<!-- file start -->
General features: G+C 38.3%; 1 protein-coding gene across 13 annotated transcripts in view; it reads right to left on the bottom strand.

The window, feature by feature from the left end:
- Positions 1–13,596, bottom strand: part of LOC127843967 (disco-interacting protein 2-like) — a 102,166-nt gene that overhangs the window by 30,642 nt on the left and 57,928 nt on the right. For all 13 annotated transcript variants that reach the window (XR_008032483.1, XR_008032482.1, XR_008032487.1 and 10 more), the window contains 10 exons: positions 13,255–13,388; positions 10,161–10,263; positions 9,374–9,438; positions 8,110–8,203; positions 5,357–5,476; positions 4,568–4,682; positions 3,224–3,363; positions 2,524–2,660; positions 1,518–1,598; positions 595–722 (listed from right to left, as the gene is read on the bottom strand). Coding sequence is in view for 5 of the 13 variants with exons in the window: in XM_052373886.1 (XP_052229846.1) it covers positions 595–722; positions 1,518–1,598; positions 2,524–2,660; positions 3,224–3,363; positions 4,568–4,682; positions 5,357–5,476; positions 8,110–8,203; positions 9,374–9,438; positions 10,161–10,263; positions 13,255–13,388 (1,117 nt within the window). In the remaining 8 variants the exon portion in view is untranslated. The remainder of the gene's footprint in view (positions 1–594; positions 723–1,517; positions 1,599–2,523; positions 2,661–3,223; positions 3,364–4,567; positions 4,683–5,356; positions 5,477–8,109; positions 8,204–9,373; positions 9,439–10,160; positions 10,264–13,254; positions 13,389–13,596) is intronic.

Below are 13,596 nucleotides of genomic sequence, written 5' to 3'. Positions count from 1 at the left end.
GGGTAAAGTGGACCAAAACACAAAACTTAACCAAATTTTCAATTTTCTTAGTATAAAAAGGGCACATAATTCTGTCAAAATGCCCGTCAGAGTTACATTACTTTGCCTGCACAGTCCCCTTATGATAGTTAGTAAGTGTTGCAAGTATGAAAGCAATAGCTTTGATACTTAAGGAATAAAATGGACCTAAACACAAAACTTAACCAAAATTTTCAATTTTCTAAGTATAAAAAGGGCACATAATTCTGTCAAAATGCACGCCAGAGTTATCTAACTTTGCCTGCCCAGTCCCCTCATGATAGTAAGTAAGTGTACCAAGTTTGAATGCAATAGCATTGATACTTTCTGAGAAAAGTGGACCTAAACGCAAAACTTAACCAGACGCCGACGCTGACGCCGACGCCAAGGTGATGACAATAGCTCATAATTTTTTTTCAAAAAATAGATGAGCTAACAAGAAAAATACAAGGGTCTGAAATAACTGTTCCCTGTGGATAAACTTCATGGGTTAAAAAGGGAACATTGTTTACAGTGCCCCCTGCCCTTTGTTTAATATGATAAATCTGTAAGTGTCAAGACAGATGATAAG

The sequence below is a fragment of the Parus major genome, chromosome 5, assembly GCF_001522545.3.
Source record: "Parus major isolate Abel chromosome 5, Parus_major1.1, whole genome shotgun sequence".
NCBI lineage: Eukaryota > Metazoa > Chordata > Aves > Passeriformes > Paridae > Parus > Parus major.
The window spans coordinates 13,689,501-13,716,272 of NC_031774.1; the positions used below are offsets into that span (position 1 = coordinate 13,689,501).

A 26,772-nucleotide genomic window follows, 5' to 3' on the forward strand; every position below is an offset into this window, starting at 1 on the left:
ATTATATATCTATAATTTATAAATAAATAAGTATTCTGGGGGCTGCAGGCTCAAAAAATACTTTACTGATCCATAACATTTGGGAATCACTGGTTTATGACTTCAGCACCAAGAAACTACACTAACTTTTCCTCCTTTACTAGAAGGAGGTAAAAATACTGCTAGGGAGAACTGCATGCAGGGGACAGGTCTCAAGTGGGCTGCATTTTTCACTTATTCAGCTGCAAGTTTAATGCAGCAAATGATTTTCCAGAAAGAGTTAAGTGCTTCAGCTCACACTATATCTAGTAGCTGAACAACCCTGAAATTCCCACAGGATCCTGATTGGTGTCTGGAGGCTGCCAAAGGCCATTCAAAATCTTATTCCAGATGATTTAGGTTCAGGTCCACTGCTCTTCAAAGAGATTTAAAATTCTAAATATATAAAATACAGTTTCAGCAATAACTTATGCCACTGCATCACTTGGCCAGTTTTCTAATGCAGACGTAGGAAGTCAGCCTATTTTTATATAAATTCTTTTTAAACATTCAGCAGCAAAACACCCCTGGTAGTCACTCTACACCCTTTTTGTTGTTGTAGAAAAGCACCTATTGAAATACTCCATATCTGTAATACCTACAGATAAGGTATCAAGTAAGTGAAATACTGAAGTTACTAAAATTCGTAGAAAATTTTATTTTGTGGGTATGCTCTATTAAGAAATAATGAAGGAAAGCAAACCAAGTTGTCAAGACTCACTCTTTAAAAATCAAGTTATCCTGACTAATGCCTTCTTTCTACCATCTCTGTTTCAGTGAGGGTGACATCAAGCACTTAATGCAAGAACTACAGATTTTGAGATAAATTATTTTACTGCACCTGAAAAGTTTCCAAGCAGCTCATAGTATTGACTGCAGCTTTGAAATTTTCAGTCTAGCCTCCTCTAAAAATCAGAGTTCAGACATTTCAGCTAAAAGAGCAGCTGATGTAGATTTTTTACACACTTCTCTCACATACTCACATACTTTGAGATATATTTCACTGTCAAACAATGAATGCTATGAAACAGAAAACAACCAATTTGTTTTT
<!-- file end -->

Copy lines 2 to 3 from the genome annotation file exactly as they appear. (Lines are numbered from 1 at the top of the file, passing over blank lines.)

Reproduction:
The window, feature by feature from the left end:
- Positions 1–13,596, bottom strand: part of LOC127843967 (disco-interacting protein 2-like) — a 102,166-nt gene that overhangs the window by 30,642 nt on the left and 57,928 nt on the right. For all 13 annotated transcript variants that reach the window (XR_008032483.1, XR_008032482.1, XR_008032487.1 and 10 more), the window contains 10 exons: positions 13,255–13,388; positions 10,161–10,263; positions 9,374–9,438; positions 8,110–8,203; positions 5,357–5,476; positions 4,568–4,682; positions 3,224–3,363; positions 2,524–2,660; positions 1,518–1,598; positions 595–722 (listed from right to left, as the gene is read on the bottom strand). Coding sequence is in view for 5 of the 13 variants with exons in the window: in XM_052373886.1 (XP_052229846.1) it covers positions 595–722; positions 1,518–1,598; positions 2,524–2,660; positions 3,224–3,363; positions 4,568–4,682; positions 5,357–5,476; positions 8,110–8,203; positions 9,374–9,438; positions 10,161–10,263; positions 13,255–13,388 (1,117 nt within the window). In the remaining 8 variants the exon portion in view is untranslated. The remainder of the gene's footprint in view (positions 1–594; positions 723–1,517; positions 1,599–2,523; positions 2,661–3,223; positions 3,364–4,567; positions 4,683–5,356; positions 5,477–8,109; positions 8,204–9,373; positions 9,439–10,160; positions 10,264–13,254; positions 13,389–13,596) is intronic.